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Their 9/11 and Ours

New Yorkers, mere extras in the GOP’s passion play.

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The idea that the city was big enough and bighearted enough to glide through an event as contentious as the Republican convention as if it were some run-of-the-mill blackout was a fantasy that was bound to burst. The fact is, Republicans, at least these Republicans, cannot be taken in stride. The dogged efforts of the ubiquitous protesters, many of them obnoxious slobs as unwelcome as Dick Cheney himself, may have been the only way to take the bloom off the rose. But on Tuesday night, a day after Rudy Giuliani had invoked 9/11 over and over again from the podium inside the Garden just a block away, the vibe in the streets at Herald Square took on that looming, apocalyptic feel not experienced around here since those awful nights following the attack. With hundreds of people determined to be arrested and the cops at least as determined to oblige them with their riot gear, plastic orange netting, and endlessly blaring sirens, the entire scene was like a dystopic future movie. This aspect was only accented by the television sets playing noiselessly in the windows of the electronic stores on 32nd Street, each screen showing the image of Arnold, in the midst of declaring his all-Americanness.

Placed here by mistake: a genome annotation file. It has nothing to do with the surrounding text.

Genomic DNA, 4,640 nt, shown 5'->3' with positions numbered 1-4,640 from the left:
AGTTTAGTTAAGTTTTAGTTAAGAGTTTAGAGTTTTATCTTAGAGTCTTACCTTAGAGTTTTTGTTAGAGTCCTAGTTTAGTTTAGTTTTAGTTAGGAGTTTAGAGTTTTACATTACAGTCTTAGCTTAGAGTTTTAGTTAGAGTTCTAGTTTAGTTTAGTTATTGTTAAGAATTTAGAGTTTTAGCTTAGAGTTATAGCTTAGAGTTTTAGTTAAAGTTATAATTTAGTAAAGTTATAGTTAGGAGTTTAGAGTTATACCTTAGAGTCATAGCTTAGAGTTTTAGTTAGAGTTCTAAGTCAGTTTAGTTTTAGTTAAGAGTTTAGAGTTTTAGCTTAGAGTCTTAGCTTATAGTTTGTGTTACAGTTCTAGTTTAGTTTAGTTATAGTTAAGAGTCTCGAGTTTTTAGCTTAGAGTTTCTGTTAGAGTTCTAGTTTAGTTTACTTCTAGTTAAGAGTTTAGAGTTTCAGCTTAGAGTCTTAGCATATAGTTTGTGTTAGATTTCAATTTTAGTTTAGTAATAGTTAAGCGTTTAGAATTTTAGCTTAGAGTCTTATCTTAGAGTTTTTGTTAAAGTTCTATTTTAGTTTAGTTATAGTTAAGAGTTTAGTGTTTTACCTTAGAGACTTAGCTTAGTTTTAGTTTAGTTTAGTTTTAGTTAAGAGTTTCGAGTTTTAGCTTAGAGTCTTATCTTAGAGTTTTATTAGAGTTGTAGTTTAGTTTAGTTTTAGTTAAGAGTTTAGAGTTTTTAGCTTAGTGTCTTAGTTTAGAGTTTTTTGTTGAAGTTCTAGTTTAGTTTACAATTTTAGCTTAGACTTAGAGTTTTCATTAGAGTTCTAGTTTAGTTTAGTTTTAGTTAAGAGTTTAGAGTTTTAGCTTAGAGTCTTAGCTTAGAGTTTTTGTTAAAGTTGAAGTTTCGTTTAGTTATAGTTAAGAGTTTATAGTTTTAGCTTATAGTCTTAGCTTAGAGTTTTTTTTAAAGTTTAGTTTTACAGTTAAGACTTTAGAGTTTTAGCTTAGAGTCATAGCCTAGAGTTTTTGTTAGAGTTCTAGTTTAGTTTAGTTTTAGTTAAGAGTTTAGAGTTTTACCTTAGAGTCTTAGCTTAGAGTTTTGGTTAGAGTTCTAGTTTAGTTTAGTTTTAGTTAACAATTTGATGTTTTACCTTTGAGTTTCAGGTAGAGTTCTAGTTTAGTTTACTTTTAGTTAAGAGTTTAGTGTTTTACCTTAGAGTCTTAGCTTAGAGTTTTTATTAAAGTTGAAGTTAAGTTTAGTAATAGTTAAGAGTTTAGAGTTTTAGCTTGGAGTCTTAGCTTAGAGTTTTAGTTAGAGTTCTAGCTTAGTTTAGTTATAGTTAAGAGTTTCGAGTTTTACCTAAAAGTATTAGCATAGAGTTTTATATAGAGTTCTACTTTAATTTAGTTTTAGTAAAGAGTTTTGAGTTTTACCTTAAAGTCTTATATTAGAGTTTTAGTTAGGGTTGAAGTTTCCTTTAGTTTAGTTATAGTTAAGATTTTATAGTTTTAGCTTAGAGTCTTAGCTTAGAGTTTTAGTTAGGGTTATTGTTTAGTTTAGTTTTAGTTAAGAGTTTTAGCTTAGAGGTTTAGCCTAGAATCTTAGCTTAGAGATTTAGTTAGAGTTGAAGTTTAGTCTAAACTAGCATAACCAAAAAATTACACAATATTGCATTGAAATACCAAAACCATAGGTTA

Whatever finally emerges from the convention, whether Bush gets his bounce or Bloomberg escapes without damage on his failed promise of economic bonanza, walking around the city from Tuesday night on was to realize that 9/11, which will never really leave us, had come back fully graphic. The idea of the modern political convention as one big stage play is something most everyone is used to by now. But being cast as extras in the Republicans’ best-case script (the heroic W. returns to the scene of the ultimate crime) can set locals seething. This was especially true when one left the growing madness on Sixth Avenue to walk over to the Garden, where, despite the massive police presence and the whirring helicopters, things were very calm. The Republican delegates bused in from their hotels, some no more than four blocks away, strode into the Garden commenting on how quiet and safe the city was. For them, even as they cheer the nation’s vigilance in the War on Terror, 9/11 will always be abstract. You didn’t have to be a black-bloc protester to be pissed about that.


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